prehnitic acid, mellophanic acid, pyromellitic acid, dihydroxybenzoic acid, racemic acid, citric acid, gentisic acid, ribonic acid, arabonic acid; if desired the reaction melt may contain one or more bifunctional c-components, such as l,4-butanediol, neopentylglycol, trimethylhexanediol orbis-phenol- A-diglycol ether.- In the first stage of the reaction the methanol and the excess ethylene glycol are distilled off in the temperature range of ,up to about 250 C atatmospheric or excesspressure. Subsequently stirring is continued at a temperature of up to about 290 C with vacuum, until a polyester with an intrinsic viscosity of at least 0.80 is formed. The substance employed to promote crystallization, e.g. calcium carbonate, cal cium silicate, magnesium silicate, talcum powder,'calcium oxalate, magnesium stearate or calcium sulphate, can be blended with the polyester in the reaction vessel; alternatively, after the reaction the polyester granules can be coated with the substance in amounts of up to 2% by weight and the coated granules melted and re-extruded. In both cases the melted polyester containing the crystallization promoter is extruded in the form of granules. The granules are dried to a residual moisture content of less than 0.01% by weight and processed on injection or extrusion moulding machines, with the mould temperature set at the crystallization temperature of the granules. in order to gain a further improvement in crystallization behavior, another substance promoting crystallization can be selected from the group comprising benzo-phenone, tetrahydronaphthalene, tetrachlorethane, dioxane, aniline and rn-cresol, and added in an amount of up to 1% by weight on the weight of the granules before they are moulded on extrusion or injection machines,
Further additives, such as colorants, fillers, reinforcing agents, ultra-violet absorbers, lubricants and mould release agents can of course be incorporated in the polyesters prior to the moulding process.
The following Examples illustrate the invention without limiting its scope. The parts are by weight; the temperature of the maximum rate of crystallization and the melting points were determined with tempered, chilled samples using the Perkin-Elmer differential calorimeter DSC-l, the heating'up rate being 16 C per minute. The intrinsic viscosities were determined with solutions of 0.5 g polyester in 100 ml of a mixture of equal parts of phenol and tetrachlorethane at 25 C.
EXAMPLE 1 In a pure nitrogen atmosphere a mixture of 4,000 parts of terephthalic acid dimethyl ester, 2,800 parts of ethylene glycol and 5.6 parts of penta-erythritol is reacted with heating and stirring in the presenceof 1 part of calcium in glycol solution and 1.2 parts of a finely pulverized 60:40 antimony-lead alloy. The methanol and excess ethylene glycol distill off at temperatures up to 220 C. After the addition of 5 parts of dry, finely pulverized calcium carbonate, vacuum is applied and the temperature increased to 270 C. The polycondensation reaction is conducted at this temperature for 3 hours at a vacuum pressure of 0.5 Torr., after which the polyester melt is extruded in ribbon form and cut into chips. This polyester melts at 259 C; its crystallization temperature is 13 l C, the freezing point 76 C and the intrinsic viscosity 0.93. The chips are dried to a residual moisture content of about 0.005% by weight and processed on a screw-type injection moulding machineat a mould temperature of about 135 C and a mould residence time of 30 seconds.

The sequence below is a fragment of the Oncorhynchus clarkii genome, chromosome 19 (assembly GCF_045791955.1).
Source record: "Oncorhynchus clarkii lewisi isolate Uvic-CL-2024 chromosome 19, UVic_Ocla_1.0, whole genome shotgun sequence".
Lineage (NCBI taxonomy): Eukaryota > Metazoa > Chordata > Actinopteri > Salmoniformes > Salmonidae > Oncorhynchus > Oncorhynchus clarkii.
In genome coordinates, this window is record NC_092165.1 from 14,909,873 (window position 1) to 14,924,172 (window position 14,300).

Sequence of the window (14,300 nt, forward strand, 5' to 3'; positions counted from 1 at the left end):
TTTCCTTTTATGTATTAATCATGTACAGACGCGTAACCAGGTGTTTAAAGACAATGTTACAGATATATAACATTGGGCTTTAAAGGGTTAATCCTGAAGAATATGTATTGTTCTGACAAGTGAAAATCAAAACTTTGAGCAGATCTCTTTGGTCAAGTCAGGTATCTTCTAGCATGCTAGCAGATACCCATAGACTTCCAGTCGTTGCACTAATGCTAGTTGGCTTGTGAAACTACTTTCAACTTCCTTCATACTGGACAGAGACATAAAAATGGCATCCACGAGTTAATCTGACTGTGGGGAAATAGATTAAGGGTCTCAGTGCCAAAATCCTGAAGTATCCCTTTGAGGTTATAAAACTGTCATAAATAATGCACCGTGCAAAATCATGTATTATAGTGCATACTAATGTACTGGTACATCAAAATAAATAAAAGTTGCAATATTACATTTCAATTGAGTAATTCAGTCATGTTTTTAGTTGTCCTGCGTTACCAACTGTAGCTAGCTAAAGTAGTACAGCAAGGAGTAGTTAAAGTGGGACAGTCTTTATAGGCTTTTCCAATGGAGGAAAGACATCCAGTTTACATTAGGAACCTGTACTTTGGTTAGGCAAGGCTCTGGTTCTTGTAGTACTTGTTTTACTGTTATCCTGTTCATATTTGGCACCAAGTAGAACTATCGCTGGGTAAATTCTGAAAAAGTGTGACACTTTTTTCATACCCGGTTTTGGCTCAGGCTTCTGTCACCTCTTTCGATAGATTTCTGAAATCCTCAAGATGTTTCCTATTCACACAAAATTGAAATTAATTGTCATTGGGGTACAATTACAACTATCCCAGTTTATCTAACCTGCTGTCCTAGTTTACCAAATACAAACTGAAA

Specimen mouldings (drawn rod as specified in ASTM 638, small standard rod as in-DIN 53453) were made for testing. They are crystalline (average density 1.38 g/cm), have a fine, homogeneous structure and an intrinsic'viscosity of the order Non-cross crosslinked linked polyester polyester Tensile strength at 23C 780 kp/cm 750 kp/cm (ASTM D 638) 70C 420 410 l00C 200 150 120C 160 ll0 Elasticity modulus 23C 31000 kp/cm 29000 kp/cm (of binding strength tests) at 70C 20000 15000 (ASTM D 790) 80C 9000 6500 C 3400 2200' C 2500 1600 C 2500 1400 Impact resistance 23C no breakage no breakage at (DIN 53453) with striking pendulum 0.4 as in (DIN 51222) Surface hardness (DIN 53456) after application of pressure for 10 seconds 1720 kp/cm 1620 kp/cm after application of pressure for 60 seconds 1590 kp/cm 1470 kp/cm The non-crosslinked and the crosslinked specimens show no shrinkage after exposure to dry air at 140 C for 2 hours.
EXAMPLE 2 A polyester is produced by the normal polycondensation process with dimethyl terephthalate, ethylene glycol and 0.2 mol.% of penta-erythritol on the weight of the dimethyl terephthalate. A kilogram charge of the granules, which have an intrinsic viscosity of 0.90, is dried in a tumbler drier to a moisture content of less than 0.01% by weight, intimately mixed in the same drier with 800 grams of benzophenone, and moulded on a screw-type injection moulding machine at a mould temperature of about 140 C and a mould residence time of 40 seconds in the form of flat panels with the dimensions 120 X 10 X 4 mm. The panel is of finely crystalline structure with a density of 1.375 glcm The moulded product was tested for shape stability at high' temperature, as follows. A specimen panel was placed between two blade-shaped plates at a distance of 100 mm from each other, with the narrow sides touching the blades, and loaded at the center with a bending stress of 18.5 kp/cm The apparatus was heated up on an oil bath at the rate of 2 C per minute, and the temperature at which the flexure of the specimen amounted to 0.32 mm was determined.